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* AlternateUniverse: The story's entire premise, that the Wicked Witch of the West was actually a well-meaning but ineffective rebel against the speciesist policies of the Wizard [[spoiler:who is her illegitimate father]], cannot be reconciled with the original novels because the first Oz novel clearly stated that the Wicked Witch conquered the West before the Wizard ever arrived in Oz.

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* AlternateUniverse: The story's whole thing to the original story. For starters, the original Wicked Witch of the West is never mentioned having green skin; that was made up for the movie. The musical's entire premise, that the Wicked Witch of the West was actually a well-meaning but ineffective rebel against the speciesist policies of the Wizard [[spoiler:who is her illegitimate father]], cannot be reconciled with the original novels because the first Oz novel clearly stated that the Wicked Witch conquered the West before the Wizard ever arrived in Oz.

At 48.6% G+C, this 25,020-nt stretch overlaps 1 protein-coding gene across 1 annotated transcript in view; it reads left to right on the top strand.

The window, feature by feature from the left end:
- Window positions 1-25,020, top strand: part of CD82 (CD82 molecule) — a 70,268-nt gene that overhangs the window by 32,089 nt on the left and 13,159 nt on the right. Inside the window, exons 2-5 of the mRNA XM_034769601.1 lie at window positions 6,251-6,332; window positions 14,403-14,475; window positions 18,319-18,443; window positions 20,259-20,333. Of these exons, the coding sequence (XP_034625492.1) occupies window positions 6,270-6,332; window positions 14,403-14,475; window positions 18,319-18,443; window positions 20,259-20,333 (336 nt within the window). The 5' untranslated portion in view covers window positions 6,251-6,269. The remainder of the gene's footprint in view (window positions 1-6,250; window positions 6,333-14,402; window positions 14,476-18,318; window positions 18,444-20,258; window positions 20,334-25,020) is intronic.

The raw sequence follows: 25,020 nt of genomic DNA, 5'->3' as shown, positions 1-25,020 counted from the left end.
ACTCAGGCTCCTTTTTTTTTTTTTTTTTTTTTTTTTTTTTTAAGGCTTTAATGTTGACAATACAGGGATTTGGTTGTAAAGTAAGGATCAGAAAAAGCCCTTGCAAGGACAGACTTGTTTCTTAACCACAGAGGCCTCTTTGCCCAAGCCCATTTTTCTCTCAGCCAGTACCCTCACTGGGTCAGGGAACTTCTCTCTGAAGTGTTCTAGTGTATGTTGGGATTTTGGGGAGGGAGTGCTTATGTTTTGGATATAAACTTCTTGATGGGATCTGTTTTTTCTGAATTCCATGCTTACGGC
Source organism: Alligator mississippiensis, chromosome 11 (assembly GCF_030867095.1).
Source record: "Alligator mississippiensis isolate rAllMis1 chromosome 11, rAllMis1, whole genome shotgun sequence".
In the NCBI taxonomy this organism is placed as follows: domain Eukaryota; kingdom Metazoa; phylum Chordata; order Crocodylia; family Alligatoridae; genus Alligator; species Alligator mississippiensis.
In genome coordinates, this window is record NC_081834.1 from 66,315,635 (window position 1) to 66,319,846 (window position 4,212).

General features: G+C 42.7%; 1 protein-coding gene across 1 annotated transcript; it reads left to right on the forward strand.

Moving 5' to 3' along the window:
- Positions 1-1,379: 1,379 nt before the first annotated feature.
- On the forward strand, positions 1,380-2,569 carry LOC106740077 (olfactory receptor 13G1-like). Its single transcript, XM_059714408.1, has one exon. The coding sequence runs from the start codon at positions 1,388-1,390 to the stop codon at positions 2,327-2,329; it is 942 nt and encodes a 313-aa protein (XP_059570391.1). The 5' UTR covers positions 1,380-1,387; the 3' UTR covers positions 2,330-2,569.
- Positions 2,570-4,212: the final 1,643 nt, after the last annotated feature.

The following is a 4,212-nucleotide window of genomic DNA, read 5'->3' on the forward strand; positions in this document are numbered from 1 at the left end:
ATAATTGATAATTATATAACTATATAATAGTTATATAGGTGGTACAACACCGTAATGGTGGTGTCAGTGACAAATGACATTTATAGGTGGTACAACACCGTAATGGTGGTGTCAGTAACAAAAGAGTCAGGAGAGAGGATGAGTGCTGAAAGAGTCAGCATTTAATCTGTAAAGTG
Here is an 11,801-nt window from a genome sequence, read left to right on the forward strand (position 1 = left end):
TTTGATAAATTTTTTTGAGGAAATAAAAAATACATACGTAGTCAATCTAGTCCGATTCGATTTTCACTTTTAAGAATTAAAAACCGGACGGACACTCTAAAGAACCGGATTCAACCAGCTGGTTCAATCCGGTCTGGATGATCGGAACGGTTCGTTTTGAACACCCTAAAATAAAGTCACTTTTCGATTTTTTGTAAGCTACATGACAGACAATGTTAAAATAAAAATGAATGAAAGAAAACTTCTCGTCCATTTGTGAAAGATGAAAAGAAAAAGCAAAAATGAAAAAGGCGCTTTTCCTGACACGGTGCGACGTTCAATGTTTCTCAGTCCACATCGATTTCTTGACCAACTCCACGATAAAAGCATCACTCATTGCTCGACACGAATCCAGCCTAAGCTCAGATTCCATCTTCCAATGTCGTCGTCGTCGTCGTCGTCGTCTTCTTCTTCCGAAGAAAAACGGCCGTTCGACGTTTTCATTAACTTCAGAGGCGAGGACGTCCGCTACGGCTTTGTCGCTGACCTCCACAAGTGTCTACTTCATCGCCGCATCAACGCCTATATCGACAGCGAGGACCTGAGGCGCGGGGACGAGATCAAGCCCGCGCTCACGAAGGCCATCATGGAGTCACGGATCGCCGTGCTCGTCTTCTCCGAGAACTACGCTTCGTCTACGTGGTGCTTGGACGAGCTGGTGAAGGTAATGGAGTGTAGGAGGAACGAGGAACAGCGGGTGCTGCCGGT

2nd Mar '18 4:08:05 AM jtierney50
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* HypocriticalHumor: there's some irony in "March Of the Witch Hunters" when the Tin Man accuses of Elphaba of making the Cowardly Lion cowardly because she didn't let him fight his own battles - the Cowardly Lion is [[TheVoice only heard from offstage]] and the Tin Man has to explain his vendetta to the audience for him.
23rd Jan '18 1:48:37 PM lindek